There is increased interest among educators in the importance of social-emotional learning—with concepts such as growth mindset and academic tenacity gaining prominence. But, it’s worth noting that not all social-emotional learning factors are equal. On Tuesday, March 15, I’ll be co-presenting a REL Northwest webinar, “We Belong in School: Interventions To Promote Social Belonging for Educational Equity and Success.” During the webinar, Dave Paunesku of PERTS and I will be focusing on social belonging, which is one of the most critical social- emotional learning factors.
Belonging is a fundamental human need; whether we are conscious of it or not, we are always monitoring how well we feel we fit in during all of our social interactions. When we don’t feel like we belong—when we feel excluded, rejected, or like an outsider—it saps our precious mental resources and energy, distracts us, and keeps us from being fully present in the moment. Belonging acts as a precursor to other aspects of positive functioning in the classroom. For instance, when students feel like they belong, they show more motivation, engagement, and self-efficacy. Thus, social belonging is one of the first things educators should attend to because when it’s lacking, students find it difficult to succeed academically and are less likely to thrive. This blog post offers strategies that educators can use to help students feel more secure in their school experiences and develop that key sense of belonging.
Recognize That Students Might Spiral When They Lack Belonging
For someone with doubts about belonging, social cues are more salient and can be more impactful. When people doubt that they belong, it can trigger a series of cascading events where they interpret normal social situations in a harsh light. For a student who has a strong sense of belonging at school, a canceled meeting with a teacher holds no special meaning, but a student who doubts his belonging, can interpret this same innocuous event to mean he is not accepted or liked by his teacher. A student who doubts whether she belongs might take it personally if a friend doesn’t eat lunch with her, while a more secure student will be able to brush it off. A student who is insecure in his sense of belonging might see a bad grade as proof that “people like me can’t do this,” while a student with a higher sense of belonging might think he just needs to study more next time.
To keep occurrences like these from feeding into recursive cycles and leading to an ever lower sense of belonging, educators can use some of the interventions that we’ll be talking about during the webinar. In the meantime, here are a couple of practices that can help students develop the sense that they belong.
Practice Inclusivity and Attend to Classroom Climate
As educators, we tend to believe our classroom is a neutral environment, but some settings are more inclusive and welcoming to certain types of students than we realize. It’s important to be mindful of how environments can feel “chilly” to some students and how other classrooms foster connections between the teacher and students, as well as between one student and another.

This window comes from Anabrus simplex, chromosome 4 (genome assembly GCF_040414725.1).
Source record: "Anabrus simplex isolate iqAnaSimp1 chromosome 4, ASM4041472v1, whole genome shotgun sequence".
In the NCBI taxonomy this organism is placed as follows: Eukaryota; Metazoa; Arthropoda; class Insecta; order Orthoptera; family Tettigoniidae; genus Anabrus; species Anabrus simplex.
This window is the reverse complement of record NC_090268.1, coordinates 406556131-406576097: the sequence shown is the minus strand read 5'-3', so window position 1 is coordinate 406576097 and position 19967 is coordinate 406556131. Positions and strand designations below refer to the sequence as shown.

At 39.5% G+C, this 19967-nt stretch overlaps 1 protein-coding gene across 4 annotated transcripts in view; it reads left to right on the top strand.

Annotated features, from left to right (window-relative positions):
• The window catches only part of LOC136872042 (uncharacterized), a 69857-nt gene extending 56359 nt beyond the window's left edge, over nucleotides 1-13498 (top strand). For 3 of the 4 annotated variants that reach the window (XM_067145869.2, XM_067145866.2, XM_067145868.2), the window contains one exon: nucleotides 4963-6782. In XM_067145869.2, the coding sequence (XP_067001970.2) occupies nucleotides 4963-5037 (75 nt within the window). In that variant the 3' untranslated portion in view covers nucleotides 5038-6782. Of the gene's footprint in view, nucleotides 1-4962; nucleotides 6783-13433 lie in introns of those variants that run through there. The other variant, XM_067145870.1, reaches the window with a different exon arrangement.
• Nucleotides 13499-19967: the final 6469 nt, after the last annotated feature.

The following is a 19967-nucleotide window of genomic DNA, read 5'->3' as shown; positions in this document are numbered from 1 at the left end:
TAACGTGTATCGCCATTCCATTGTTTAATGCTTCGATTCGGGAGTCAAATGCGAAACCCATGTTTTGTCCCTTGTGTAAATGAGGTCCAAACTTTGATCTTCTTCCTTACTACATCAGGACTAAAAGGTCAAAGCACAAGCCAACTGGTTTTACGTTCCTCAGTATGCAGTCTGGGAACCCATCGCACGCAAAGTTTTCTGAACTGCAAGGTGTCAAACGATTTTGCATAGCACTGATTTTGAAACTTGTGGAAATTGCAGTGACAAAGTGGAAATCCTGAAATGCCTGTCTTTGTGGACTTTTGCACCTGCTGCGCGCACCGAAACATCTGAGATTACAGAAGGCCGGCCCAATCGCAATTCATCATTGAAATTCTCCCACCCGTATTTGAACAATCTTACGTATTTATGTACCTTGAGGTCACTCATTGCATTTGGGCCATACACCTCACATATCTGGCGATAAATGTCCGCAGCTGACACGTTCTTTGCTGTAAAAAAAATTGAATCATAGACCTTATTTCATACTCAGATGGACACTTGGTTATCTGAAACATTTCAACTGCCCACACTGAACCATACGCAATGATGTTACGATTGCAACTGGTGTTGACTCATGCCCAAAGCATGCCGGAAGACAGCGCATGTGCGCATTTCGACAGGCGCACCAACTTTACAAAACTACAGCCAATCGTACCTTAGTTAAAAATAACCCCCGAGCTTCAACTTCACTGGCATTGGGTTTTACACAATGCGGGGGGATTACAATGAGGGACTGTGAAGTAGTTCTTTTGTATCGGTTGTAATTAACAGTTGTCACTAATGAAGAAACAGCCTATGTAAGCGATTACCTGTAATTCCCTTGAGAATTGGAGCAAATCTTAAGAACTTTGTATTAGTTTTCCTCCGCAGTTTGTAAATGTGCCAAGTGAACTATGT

One way to foster connections is for teachers to actively work to find common ground with students and provide opportunities for students to recognize similarities among their peers. Several studies point to the efficacy of this approach, both when building connections between teachers and their students, as well as among students. Simple ways to do this in the classroom are icebreaker games in which students learn about each other’s interests, hobbies, and lives outside of school. Fellowship in the classroom can also be developed by intentionally discussing classroom culture and collaboratively creating explicit classroom norms with students.
Normalize the Experience of Worrying About Belonging
When students make transitions—such as from middle school to high school or starting college—new relationships must be formed, old relationships may fade away, and it’s very normal to ask, “Do I belong here?” In instances that can trigger doubts about belonging, it’s important for students to know they aren’t alone in their feelings. It’s also important for them to know that concerns about belonging will fade with time. In other words, we need to find ways to communicate to our students the message that “you’re not alone” and “it gets better.”
As educators, we can help student normalize their concerns about transitions by personalizing the idea that we also experienced rough transitions and things improved over time. Another approach to helping students normalize their experiences is through a reflective reading and writing exercise. You can invite older students to share their experiences of feeling uncertain about their belonging and how this improved over time. Then, have students write about how their own experiences match those of the speaker. For more details on this method, check out the Mindset Scholars Network.
Join for us for REL Northwest’s webinar “We Belong in School: Interventions To Promote Social Belonging for Educational Equity and Success” on March 15, 2016. You can also find additional resources related to social belonging and other social-emotional learning factors on the PERTS website.